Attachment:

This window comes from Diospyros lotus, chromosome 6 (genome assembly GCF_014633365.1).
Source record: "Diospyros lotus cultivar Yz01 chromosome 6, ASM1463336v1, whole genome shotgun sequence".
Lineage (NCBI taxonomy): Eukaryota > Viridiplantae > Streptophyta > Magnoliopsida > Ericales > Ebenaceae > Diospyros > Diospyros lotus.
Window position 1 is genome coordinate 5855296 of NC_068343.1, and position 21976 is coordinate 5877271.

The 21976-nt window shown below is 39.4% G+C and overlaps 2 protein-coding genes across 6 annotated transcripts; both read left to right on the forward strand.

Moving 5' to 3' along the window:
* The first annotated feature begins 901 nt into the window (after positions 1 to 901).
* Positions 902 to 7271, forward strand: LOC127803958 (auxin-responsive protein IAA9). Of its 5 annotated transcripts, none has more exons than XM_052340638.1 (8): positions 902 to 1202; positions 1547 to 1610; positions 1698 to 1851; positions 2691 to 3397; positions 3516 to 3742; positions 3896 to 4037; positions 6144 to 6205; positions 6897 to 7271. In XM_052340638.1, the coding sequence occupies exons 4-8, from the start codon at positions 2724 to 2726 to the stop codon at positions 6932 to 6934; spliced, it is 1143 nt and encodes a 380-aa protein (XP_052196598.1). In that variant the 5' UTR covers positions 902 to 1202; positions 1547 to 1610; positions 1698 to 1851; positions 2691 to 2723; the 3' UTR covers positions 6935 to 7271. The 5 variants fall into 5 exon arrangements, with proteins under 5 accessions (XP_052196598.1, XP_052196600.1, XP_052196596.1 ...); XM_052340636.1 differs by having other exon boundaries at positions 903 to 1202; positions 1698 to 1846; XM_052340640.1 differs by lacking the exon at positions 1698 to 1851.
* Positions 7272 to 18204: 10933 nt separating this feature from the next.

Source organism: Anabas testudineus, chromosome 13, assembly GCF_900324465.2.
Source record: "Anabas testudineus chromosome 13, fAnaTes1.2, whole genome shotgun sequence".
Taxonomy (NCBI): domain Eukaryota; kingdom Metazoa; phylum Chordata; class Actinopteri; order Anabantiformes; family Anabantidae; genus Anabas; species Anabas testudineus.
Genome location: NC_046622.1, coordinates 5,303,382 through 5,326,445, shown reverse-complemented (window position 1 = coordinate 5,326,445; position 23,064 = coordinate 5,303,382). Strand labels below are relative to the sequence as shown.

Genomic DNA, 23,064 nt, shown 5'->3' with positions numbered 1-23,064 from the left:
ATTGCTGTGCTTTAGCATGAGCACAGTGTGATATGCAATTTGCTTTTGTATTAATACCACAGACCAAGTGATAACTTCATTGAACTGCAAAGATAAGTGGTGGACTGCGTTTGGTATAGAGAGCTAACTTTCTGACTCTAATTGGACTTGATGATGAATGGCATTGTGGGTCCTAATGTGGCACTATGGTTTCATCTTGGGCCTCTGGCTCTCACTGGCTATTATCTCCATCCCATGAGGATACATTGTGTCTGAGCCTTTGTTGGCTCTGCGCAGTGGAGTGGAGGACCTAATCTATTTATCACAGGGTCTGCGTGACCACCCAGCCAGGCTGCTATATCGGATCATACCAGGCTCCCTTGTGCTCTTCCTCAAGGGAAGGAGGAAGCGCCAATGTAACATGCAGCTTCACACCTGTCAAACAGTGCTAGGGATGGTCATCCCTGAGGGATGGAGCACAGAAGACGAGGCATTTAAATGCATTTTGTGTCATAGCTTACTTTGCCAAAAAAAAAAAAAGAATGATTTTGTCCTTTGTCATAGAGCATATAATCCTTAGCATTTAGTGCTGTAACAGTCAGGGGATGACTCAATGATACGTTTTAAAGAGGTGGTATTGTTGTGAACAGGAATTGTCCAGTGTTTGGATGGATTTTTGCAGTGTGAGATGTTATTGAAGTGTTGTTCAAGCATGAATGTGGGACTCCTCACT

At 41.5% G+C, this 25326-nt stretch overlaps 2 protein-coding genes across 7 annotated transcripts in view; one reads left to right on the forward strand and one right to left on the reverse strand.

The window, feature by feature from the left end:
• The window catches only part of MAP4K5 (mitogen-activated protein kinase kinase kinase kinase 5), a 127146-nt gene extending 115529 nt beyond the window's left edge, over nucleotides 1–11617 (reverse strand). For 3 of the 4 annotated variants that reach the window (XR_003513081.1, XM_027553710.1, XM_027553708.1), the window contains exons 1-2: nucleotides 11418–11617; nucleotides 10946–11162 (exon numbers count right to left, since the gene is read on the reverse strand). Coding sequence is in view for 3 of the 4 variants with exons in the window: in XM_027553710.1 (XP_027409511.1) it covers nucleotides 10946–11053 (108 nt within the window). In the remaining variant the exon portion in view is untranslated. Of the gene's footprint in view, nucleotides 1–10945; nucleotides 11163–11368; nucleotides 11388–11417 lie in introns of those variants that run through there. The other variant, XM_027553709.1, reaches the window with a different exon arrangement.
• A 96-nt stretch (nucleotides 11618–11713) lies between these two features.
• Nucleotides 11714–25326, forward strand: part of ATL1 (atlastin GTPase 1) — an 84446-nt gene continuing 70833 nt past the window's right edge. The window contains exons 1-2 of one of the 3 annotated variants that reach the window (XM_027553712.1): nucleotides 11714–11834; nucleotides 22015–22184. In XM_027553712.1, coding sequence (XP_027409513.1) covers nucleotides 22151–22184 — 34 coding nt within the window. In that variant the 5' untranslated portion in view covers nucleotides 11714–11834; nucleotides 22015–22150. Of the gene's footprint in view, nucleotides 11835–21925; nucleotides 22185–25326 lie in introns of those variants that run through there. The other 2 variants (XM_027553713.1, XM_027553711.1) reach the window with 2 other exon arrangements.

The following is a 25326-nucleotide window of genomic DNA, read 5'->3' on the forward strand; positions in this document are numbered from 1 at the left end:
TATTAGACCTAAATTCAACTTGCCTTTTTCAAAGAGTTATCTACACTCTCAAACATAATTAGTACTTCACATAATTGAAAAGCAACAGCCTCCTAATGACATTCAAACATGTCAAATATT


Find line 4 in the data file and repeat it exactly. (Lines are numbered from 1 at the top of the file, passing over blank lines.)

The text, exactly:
Window position 1 is genome coordinate 5855296 of NC_068343.1, and position 21976 is coordinate 5877271.